The Art Of The Audio Commentary : Monkey See How do an audio commentary right, as taught by the makers of This American Life.
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The Art Of The Audio Commentary

The first time I ever heard what would now be a DVD commentary (my recollection is that I later learned it came from the Laserdisc edition), it was a showing of Clerks on cable, and I could hear Kevin Smith and whoever else chatting about the making of the film, and it was sort of fascinating, even though it wasn't a movie of which I was a big fan.

Now, of course, commentaries are everywhere. Not only do they have them for high-end movies where everything has been thought out to the last detail and there is much to say about every camera angle, but they also slap them on ordinary movies, and even very bad movies -- the audio commentary on the 1999 trash-classic Cruel Intentions is one of the funniest commentaries I've ever heard, because of the entirely serious way in which they explain how terribly French and sophisticated the whole thing is.

Somewhere along the line, the actual point of a commentary has become blurred. Many of them are fun but impart very little actual information -- witness the rollicking cast/crew commentaries on shows like The Office and How I Met Your Mother. Some are startlingly lame -- I find the 30 Rock commentaries excruciating, because the people involved are all so obviously of the "it's bad to explain comedy" school of thought, so they don't want to be there, and they seem miserable to a person.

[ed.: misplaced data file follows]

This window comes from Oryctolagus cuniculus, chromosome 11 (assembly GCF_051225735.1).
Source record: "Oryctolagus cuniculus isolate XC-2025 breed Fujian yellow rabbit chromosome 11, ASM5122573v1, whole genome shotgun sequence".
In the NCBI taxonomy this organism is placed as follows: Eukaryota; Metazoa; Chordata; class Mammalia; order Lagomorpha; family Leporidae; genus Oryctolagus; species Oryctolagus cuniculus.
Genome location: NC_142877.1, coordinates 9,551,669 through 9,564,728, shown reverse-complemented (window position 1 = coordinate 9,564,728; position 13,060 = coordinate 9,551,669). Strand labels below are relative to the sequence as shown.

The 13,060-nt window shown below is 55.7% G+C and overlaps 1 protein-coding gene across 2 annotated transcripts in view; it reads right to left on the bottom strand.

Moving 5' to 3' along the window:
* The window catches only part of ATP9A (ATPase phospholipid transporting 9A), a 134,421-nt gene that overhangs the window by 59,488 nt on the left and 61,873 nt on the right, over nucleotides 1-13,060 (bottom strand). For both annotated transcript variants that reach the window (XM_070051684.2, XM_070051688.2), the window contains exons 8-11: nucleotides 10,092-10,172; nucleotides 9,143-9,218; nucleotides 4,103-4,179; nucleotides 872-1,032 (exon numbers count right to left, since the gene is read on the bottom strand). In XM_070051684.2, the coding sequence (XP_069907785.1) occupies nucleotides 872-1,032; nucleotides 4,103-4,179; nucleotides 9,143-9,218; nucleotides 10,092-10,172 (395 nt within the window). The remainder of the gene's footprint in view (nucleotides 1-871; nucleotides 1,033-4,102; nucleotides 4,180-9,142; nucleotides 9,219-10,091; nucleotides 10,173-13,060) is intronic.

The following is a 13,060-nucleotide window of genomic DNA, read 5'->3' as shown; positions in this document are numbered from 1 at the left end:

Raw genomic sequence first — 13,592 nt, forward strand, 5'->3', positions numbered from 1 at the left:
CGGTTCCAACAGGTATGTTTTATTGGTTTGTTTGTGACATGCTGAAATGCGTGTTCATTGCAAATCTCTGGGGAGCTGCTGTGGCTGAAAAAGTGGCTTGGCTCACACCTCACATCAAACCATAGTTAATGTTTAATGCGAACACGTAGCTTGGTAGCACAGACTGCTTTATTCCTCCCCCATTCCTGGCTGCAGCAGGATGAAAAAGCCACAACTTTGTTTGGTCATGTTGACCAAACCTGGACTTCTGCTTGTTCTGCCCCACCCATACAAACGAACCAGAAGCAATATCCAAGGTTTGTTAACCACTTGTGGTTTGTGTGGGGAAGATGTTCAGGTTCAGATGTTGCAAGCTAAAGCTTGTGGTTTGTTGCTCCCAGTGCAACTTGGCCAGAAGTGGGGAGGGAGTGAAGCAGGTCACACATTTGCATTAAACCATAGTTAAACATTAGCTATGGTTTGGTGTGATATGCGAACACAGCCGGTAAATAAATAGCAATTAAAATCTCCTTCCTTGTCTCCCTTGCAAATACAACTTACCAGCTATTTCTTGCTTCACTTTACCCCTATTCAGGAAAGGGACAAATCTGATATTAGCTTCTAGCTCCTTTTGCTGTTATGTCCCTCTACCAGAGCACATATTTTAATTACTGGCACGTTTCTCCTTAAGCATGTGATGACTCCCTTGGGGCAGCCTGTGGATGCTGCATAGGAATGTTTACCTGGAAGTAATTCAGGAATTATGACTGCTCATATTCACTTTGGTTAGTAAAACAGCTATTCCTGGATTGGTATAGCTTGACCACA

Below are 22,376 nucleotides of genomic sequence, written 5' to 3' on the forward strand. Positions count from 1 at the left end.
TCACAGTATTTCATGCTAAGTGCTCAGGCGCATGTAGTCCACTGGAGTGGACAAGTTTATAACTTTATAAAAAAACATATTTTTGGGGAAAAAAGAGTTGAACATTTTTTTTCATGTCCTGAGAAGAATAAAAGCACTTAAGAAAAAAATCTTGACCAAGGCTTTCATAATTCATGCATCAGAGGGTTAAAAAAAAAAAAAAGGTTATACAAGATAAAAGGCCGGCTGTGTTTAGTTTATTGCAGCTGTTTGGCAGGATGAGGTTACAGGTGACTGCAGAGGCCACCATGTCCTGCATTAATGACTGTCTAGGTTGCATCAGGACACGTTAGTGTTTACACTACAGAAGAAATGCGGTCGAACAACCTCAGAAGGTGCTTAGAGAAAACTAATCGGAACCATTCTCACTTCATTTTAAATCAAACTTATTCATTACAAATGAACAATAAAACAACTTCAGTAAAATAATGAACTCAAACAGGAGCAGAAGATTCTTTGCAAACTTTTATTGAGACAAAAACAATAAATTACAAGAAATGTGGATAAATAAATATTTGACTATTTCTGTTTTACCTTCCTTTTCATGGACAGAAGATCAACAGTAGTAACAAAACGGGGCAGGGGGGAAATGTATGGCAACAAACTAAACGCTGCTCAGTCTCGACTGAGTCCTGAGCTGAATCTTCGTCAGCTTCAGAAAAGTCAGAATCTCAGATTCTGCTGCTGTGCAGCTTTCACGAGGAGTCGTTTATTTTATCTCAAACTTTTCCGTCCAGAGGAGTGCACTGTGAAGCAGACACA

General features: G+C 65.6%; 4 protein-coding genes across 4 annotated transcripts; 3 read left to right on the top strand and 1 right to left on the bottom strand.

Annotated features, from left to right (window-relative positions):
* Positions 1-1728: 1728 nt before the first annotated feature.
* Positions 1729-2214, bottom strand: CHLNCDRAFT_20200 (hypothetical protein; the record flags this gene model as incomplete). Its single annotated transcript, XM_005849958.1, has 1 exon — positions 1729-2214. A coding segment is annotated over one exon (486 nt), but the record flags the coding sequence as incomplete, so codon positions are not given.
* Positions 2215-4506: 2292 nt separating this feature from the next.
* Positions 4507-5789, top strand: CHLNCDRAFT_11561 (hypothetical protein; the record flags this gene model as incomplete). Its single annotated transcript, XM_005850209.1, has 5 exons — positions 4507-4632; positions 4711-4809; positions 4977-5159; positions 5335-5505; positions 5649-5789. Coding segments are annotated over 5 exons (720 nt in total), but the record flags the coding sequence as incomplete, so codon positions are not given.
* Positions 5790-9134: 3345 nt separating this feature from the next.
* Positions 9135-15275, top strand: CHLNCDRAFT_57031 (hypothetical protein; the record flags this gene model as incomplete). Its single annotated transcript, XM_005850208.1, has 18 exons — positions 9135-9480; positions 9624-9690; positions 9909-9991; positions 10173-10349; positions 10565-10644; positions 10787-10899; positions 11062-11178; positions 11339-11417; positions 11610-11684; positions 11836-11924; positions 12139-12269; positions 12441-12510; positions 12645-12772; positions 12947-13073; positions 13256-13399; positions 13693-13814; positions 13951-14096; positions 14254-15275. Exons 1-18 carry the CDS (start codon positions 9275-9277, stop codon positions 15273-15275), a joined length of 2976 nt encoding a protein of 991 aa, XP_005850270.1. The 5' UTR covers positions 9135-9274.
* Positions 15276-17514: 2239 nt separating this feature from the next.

But the best use I've seen recently of a commentary as it was originally adored by film buffs, where actual light is shed on the process of making something good, came with the track attached to the first episode of Season 2 of This American Life -- the Showtime TV version, that is. (That's a clip from the show above.)

What makes a commentary good, after the jump...

First, a quick note: Obviously, if you've never gotten into the radio version of This American Life, I encourage you to do so immediately. There's an episode called Fiasco! that is my go-to entertainment for bad moods. It makes me laugh out loud like a hyena every single time I hear it, even though I have heard it many, many times.

But I wasn't so sure about a TV show. I liked the first season a lot, but I was reserving judgment until I saw them do something as stunning as what they did on the radio. And then, in the first episode of Season 2, which is called "Escape," they did. The show was about Mike Philips, a guy who describes himself this way on his blog: "Due to the magic of bad genetics he doesn't walk, nor does he breathe without the assistance of machines. One could also argue that he's simply astonishingly lazy."

The episode about Philips (which won an Emmy) is pretty much perfect: surprising and enlightening and not pitying; largely a story about a guy who's struggling to make a break from his mom (as many people do), only it's harder because she's used to being the one who makes sure he keeps breathing.

The commentary is just as good. Host Ira Glass and director Chris Wilcha offer genuine insight about why a shot was chosen, why a sequence was or wasn't used, and how they got Johnny Depp. (Philips is a prolific writer despite the fact that typing is a very slow process for him, and having the voice of Depp -- who Philips names as one of the guys he'd want to play him in a movie -- suddenly appear to read his words gives the entire episode a floaty, dreamlike quality that utterly defies the physical limitations of Philips' world.)

It's rare that the insights offered in a commentary are so good that they're almost as rich as the episode itself, but this is that rare case. Not every movie, and certainly not every TV show, benefits from this kind of close examination, but for the ones that do, it's still possible to rise above the "This is my favorite scene in the episode!" stuff that clutters up lesser efforts.